Betty & Johnny

Peer Support answers questions about your sexual health

Q: What is the best kind of birth control?

A: There are many kinds of birth control options available for women which vary in effectiveness according to the method used. The most effective method of birth control is implants or injections of progestin. These injections can last up to three years and have less than one per cent failure rate. Most brands of oral contraception pills are equally effective in stopping pregnancy from occurring. If always used as directed, pills can have less than one percent failure rate. Oral contraception pills contain high amounts of estrogen and progestin (although some pills are progestin-only) which are sex hormones that in high quantities prevent ovulation and subsequently prevent women from becoming pregnant. Using a vaginal ring or birth control patch are also other options which works the same way as oral contraception and can have the same failure rate, again only if used as directed. It is important to remember that none of the above contraceptives can protect against STIs and STDs. Using a condom can help prevent these diseases and generally has a failure rate of two per cent, again only when used correctly. Consult your doctor is you are unsure which method is right for you. 

For more information on birth control effectiveness please visit, .

Q: Is it still important to use a condom during oral sex?

A: Contraception during oral sex is still important as it is still possible to contract either a Sexually Transmitted Infection (STI) or Sexually Transmitted Disease (STD) during any form of sex where bodily fluids meet or there is skin to skin contact with an infected area. Barrier methods are most effective in the prevention of transmission of STIs and STDs. Condoms and dental dams are two of the best forms of contraception to be used for oral sex. Dental Dams can either be bought or made from regular condoms.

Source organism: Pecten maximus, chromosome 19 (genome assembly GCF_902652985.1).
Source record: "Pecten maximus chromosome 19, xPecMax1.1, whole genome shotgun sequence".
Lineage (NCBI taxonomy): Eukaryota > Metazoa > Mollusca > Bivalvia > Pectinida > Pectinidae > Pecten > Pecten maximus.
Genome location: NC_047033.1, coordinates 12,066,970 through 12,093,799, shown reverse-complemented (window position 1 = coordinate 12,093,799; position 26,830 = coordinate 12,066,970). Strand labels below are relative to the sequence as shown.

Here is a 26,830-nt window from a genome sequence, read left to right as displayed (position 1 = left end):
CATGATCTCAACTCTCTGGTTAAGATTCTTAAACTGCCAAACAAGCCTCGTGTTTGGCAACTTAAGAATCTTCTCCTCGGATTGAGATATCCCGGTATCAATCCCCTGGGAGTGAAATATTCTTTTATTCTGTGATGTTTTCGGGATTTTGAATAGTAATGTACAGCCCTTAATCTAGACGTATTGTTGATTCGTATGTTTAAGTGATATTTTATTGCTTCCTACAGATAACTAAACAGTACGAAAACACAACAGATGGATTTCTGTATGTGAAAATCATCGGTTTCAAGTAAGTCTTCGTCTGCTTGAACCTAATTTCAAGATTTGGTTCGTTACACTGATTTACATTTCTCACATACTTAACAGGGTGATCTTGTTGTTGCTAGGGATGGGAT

Here’s how:

1. Unroll the condom.

2. Cut off the tip.

3. Cut down one side of the condom with scissors.

4. You now have a latex rectangle perfect for use during oral sex!

For more information on how to make a dental dam or other forms of contraception please visit and .

Q: How does HPV spread?

A: HPV (Human Papillomavirus) is one of the most common sexually transmitted diseases. Most infected people have no symptoms and are unaware they are infected and therefore could unintentionally transmit the virus to a sex partner. Transmission of the virus can occur during oral sex, fingering or any finger/anal or oral/anal contact. Genital warts resulting from HPV infection can be found around the anus, vulva, or cervix of women and around the anus and the shaft of the penis in men. Visible warts are usually harder to see in women than in men however, not everyone infected with HPV will develop warts. Keep in mind that while the risk of transmitting the virus is highest when there are visible warts, transmission can be spread when no outward signs of HPV are present. Another thing to keep in mind is that HPV can lay dormant for years. Even in long-term monogamous relationships, genital warts or other changes can occur without an obvious infectious event.

Betty and Johnny is a University of Winnipeg campus-wide anonymous question and answer program. Questions are posted on posters in bathrooms and are researched, answered and verified by professionals before being posted again in both places.
Betty and Johnny is a project run by Peer Support, a student-run support group for students that provides a safe and confidential environment to discuss concerns and referral information for other organizations.

Published in Volume 64, Number 23 of The Uniter (March 18, 2010)

Related Reads